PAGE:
How To Assess The Bacterial Burden Of DFUs
- Volume 25 - Issue 7 - July 2012
- 11646 reads
- 0 comments
There is some controversy about the Marshall Protocol although there are numerous treatment successes utilizing low pulsed doses of bacteriostatic antibiotics such as minocycline, azithromycin (Zithromax), clindamycin, trimethoprim-sulfamethoxazole (Bactrim DS, AR Scientific) and demeclocycline (Declomycin).32
Specifically, Starner and colleagues found that subinhibitory concentrations of azithromycin significantly decreased biomass and maximal thickness in both forming and established biofilms.33 These concentrations of azithromycin inhibited biofilms in all but the most highly resistant isolates. In contrast, subinhibitory concentrations of gentamicin, which is not a bacteriostatic antibiotic, did not affect biofilm formation. The authors found that biofilms actually became resistant to gentamicin at concentrations far above the minimum inhibitory concentration.
In cases of limb salvage, we suggest patient education and co-management with a knowledgeable infectious disease specialist.
The bacterial bioburden in chronic wounds is very difficult to manage due to their highly resistant state in comparison to their planktonic cousins. There is no set protocol in treating a patient with a chronic wound that has bacterial biofilm production.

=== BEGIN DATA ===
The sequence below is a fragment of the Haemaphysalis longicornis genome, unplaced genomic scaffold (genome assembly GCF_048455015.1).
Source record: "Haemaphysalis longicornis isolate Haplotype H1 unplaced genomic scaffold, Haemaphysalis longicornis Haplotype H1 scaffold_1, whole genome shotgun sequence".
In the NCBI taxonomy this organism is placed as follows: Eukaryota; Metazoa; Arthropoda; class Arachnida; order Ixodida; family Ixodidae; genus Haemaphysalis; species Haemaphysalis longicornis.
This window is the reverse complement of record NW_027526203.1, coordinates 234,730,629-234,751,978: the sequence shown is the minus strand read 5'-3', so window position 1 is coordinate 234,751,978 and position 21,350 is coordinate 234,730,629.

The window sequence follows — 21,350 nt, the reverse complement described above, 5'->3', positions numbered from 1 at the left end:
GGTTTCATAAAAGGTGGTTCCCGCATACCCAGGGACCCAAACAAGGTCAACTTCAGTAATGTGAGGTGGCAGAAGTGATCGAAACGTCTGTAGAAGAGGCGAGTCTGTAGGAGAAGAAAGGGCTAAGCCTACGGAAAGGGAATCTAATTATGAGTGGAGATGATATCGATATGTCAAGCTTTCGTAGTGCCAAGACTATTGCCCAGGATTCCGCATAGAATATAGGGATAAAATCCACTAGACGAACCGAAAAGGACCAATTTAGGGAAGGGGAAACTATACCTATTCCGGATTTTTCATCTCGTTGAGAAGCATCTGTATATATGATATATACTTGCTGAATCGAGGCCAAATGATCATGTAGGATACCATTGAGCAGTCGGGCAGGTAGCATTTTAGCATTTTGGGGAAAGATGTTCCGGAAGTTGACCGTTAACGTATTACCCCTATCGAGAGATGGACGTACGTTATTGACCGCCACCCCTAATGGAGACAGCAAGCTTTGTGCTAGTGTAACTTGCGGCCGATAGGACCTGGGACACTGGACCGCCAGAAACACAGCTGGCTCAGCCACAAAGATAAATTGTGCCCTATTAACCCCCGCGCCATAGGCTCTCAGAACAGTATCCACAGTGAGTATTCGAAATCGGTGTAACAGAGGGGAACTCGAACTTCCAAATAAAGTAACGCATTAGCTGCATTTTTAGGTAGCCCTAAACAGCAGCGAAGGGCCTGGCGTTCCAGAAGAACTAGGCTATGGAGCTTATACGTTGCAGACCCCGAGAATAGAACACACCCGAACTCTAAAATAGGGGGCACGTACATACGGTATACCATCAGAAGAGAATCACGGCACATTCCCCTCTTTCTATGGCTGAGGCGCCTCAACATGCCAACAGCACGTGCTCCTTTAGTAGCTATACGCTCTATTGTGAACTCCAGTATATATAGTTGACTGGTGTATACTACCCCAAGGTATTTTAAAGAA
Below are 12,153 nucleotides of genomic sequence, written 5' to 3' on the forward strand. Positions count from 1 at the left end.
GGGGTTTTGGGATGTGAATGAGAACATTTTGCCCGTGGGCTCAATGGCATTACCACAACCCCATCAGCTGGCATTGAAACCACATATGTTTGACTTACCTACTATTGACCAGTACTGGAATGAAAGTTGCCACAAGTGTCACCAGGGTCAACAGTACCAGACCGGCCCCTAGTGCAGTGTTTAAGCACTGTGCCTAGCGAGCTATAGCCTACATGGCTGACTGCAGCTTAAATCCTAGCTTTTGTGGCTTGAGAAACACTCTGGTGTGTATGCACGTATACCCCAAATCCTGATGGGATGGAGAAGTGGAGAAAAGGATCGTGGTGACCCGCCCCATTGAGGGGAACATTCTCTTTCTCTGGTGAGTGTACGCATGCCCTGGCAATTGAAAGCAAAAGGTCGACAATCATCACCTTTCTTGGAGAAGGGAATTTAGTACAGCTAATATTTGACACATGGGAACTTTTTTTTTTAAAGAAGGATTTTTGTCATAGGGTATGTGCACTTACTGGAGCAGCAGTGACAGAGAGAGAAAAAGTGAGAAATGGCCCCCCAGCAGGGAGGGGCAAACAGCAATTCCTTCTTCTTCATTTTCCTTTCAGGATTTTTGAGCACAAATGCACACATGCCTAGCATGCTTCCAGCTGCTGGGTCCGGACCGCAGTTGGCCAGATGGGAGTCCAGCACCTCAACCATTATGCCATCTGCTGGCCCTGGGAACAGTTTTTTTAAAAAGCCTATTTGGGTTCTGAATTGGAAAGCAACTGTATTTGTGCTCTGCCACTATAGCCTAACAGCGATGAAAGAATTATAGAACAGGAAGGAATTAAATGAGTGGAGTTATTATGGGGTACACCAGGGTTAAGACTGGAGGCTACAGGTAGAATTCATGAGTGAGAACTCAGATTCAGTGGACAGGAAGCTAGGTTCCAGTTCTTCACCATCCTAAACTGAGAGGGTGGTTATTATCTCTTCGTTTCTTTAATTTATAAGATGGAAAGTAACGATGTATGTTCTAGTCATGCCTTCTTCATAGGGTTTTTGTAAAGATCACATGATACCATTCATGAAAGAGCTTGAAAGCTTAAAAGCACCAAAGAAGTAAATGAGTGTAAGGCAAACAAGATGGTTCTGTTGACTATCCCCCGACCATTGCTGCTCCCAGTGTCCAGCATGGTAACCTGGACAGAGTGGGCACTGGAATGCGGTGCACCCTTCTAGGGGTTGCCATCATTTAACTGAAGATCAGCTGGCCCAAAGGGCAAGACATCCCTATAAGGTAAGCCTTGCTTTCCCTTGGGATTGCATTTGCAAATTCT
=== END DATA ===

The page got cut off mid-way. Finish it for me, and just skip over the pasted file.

It is our experience to treat chronic diabetic wounds that demonstrate delayed healing as if they harbor biofilm infections. Aggressive debridement of the wound followed by application of topical antimicrobials is necessary to prevent biofilm and aid in wound closure. With delayed healing of diabetic foot wounds, it is important to fully re-evaluate the wound and change the treatment protocol. If one has ruled out all causative factors, the clinician may need to address bacterial bioburden to facilitate wound closure.
Dr. Pupp is a member of the Residency Training Committee at Providence Hospital in Southfield, Mich. He is a Fellow of the American College of Foot and Ankle Surgeons, and is board certified in foot and ankle surgery by the American Board of Podiatric Surgery.
Dr. Koivunen is an attending physician at Providence Hospital in Southfield, Mich. He is an Associate of the American College of Foot and Ankle Surgeons.